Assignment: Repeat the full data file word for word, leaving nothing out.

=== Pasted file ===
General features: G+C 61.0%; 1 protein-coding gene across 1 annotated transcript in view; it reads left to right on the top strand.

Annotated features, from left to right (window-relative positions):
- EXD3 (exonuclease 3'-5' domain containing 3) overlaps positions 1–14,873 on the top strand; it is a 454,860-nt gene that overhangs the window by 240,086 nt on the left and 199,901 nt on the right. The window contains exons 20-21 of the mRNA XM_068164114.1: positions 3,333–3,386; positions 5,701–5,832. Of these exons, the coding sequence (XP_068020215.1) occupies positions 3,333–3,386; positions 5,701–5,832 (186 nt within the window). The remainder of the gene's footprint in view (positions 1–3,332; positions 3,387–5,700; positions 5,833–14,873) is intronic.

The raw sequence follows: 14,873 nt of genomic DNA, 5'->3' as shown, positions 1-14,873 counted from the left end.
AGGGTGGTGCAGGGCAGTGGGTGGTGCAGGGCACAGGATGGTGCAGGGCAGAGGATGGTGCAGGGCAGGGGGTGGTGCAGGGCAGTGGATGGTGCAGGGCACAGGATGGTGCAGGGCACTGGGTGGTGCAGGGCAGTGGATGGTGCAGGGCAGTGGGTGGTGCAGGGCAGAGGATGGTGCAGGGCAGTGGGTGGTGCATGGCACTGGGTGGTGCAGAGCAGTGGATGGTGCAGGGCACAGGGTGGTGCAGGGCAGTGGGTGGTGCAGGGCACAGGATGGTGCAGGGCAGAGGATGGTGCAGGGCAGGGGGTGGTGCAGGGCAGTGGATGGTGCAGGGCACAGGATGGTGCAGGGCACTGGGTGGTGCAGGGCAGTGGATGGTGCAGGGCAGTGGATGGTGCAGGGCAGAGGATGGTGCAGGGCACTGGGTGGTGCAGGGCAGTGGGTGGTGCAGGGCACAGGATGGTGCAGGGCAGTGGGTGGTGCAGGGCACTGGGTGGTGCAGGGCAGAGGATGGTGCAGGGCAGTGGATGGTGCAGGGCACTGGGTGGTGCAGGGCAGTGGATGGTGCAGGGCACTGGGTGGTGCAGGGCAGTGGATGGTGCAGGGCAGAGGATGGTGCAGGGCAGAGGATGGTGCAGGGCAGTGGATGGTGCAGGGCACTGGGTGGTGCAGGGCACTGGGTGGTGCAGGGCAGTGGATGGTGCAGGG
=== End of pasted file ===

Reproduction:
General features: G+C 61.0%; 1 protein-coding gene across 1 annotated transcript in view; it reads left to right on the top strand.

Annotated features, from left to right (window-relative positions):
- EXD3 (exonuclease 3'-5' domain containing 3) overlaps positions 1–14,873 on the top strand; it is a 454,860-nt gene that overhangs the window by 240,086 nt on the left and 199,901 nt on the right. The window contains exons 20-21 of the mRNA XM_068164114.1: positions 3,333–3,386; positions 5,701–5,832. Of these exons, the coding sequence (XP_068020215.1) occupies positions 3,333–3,386; positions 5,701–5,832 (186 nt within the window). The remainder of the gene's footprint in view (positions 1–3,332; positions 3,387–5,700; positions 5,833–14,873) is intronic.

The raw sequence follows: 14,873 nt of genomic DNA, 5'->3' as shown, positions 1-14,873 counted from the left end.
AGGGTGGTGCAGGGCAGTGGGTGGTGCAGGGCACAGGATGGTGCAGGGCAGAGGATGGTGCAGGGCAGGGGGTGGTGCAGGGCAGTGGATGGTGCAGGGCACAGGATGGTGCAGGGCACTGGGTGGTGCAGGGCAGTGGATGGTGCAGGGCAGTGGGTGGTGCAGGGCAGAGGATGGTGCAGGGCAGTGGGTGGTGCATGGCACTGGGTGGTGCAGAGCAGTGGATGGTGCAGGGCACAGGGTGGTGCAGGGCAGTGGGTGGTGCAGGGCACAGGATGGTGCAGGGCAGAGGATGGTGCAGGGCAGGGGGTGGTGCAGGGCAGTGGATGGTGCAGGGCACAGGATGGTGCAGGGCACTGGGTGGTGCAGGGCAGTGGATGGTGCAGGGCAGTGGATGGTGCAGGGCAGAGGATGGTGCAGGGCACTGGGTGGTGCAGGGCAGTGGGTGGTGCAGGGCACAGGATGGTGCAGGGCAGTGGGTGGTGCAGGGCACTGGGTGGTGCAGGGCAGAGGATGGTGCAGGGCAGTGGATGGTGCAGGGCACTGGGTGGTGCAGGGCAGTGGATGGTGCAGGGCACTGGGTGGTGCAGGGCAGTGGATGGTGCAGGGCAGAGGATGGTGCAGGGCAGAGGATGGTGCAGGGCAGTGGATGGTGCAGGGCACTGGGTGGTGCAGGGCACTGGGTGGTGCAGGGCAGTGGATGGTGCAGGG